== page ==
They both walked to their garage and drove their mowers to the starting line. They had been racing for so long, they had worked out meticulous rules for their competition.
Harvey and Scott pulled up beside each other, one on each side of the fence. Scott tossed Harvey one end of a roll of toilet paper. Harvey tore it off the roll and held his end.
The two men counted backwards from five then they each pulled the toilet paper. When the paper tore, the race was on. People stared in amazement the first time they used toilet paper.
It was the only way that they agreed on. They could look along the paper and see if anyone had a head start. If both mowers were in alignment, they tore the paper and took off.
Harvey had suggested string but Scott was afraid it may be hard to see. A rag was tried but it was pulled out of their hands and someone would have to stop and retrieve it.
Toilet paper was the easiest to see and easy to wad up and put in a pocket until the race was over. For the last two years, the toilet paper race had been run every week.
As they neared the first lap around their yards, they were neck and neck. As the race wore on, Scott saw that Harvey's tune up had done wonders for his old mower.
Harvey won the race by nearly a full lap. Scott had to buy Harvey twice as many beers as he used to. Harvey sat on his mower, smiling as Scott pulled up alongside.
Scott: Well, Harve, you beat me. I guess I'll have to tune up my mower before we race next week. Then you can repay me for buying you a lot of beer.
After a clean-up period, they both got in Scott's car and drove to the bar. The loser drove, as well as buying the beer. As they sat at the bar, Scott questioned Harvey about the tune up.
Harvey: Well, to tell you the truth, Scott. I didn't really tune up my mower. All I did was replace my spark plug. Well, that and one other thing.
Scott: What 'one other thing?'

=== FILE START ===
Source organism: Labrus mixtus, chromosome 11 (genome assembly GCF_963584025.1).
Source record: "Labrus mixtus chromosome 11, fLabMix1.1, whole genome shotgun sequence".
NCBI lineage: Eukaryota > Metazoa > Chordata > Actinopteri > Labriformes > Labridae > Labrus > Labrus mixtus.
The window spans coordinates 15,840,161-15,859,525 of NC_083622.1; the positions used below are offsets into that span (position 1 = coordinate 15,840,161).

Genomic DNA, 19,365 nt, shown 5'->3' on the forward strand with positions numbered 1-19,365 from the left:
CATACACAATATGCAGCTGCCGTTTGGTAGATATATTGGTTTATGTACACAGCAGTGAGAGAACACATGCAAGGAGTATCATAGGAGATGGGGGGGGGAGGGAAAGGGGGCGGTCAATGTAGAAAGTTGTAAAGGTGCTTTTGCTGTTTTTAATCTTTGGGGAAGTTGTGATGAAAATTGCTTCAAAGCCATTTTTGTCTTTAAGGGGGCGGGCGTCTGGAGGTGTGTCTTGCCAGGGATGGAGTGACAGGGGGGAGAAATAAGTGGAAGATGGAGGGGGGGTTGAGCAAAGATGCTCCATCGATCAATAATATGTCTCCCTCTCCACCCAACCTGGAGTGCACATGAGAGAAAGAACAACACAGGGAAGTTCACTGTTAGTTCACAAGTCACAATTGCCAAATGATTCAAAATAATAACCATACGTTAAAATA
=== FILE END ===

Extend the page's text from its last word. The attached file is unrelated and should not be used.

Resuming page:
Harvey: I took that gas can out of your garage and poured it in my mower, then replaced it with regular gasoline.
Scott: You did what?
Harvey: Yeah. I used your super high octane gas that you bought at the parts store. What is it a hundred and ten octane?
Scott: You knew about that?
Harvey: Not at first. I had to go the parts store for a spark plug. I got to talking with the parts man and asked how to soup up a lawn mower. You know what he said?
Scott sat silently.
Harvey: He told me about some guy who bought high octane gas to beat his neighbor in a lawn mowing race. I described you and he said: "Yep, that's the man!"
I may be old, Scott, but I'm no dummy. Why should I buy that super expensive gas, when I could take yours!
Harvey sat smiling at Scott. The longer he thought about it, Scott saw the ridiculous nature of Harvey's trick. He started laughing.
Scott: I guess I owe you more than two beers for every one I drink.
Harvey: Next week, we'll be on even footing. We'll see who wins then.
The two men sat at the bar so long that Scott had to call his wife to come get him and Harvey. When Scott's wife arrived, she saw two men having the best time they had ever had together.
Harvey and Scott never stopped racing but it was more even after that. They learned that you can win if you cheat.
Just don't cry when someone cheats to beat you.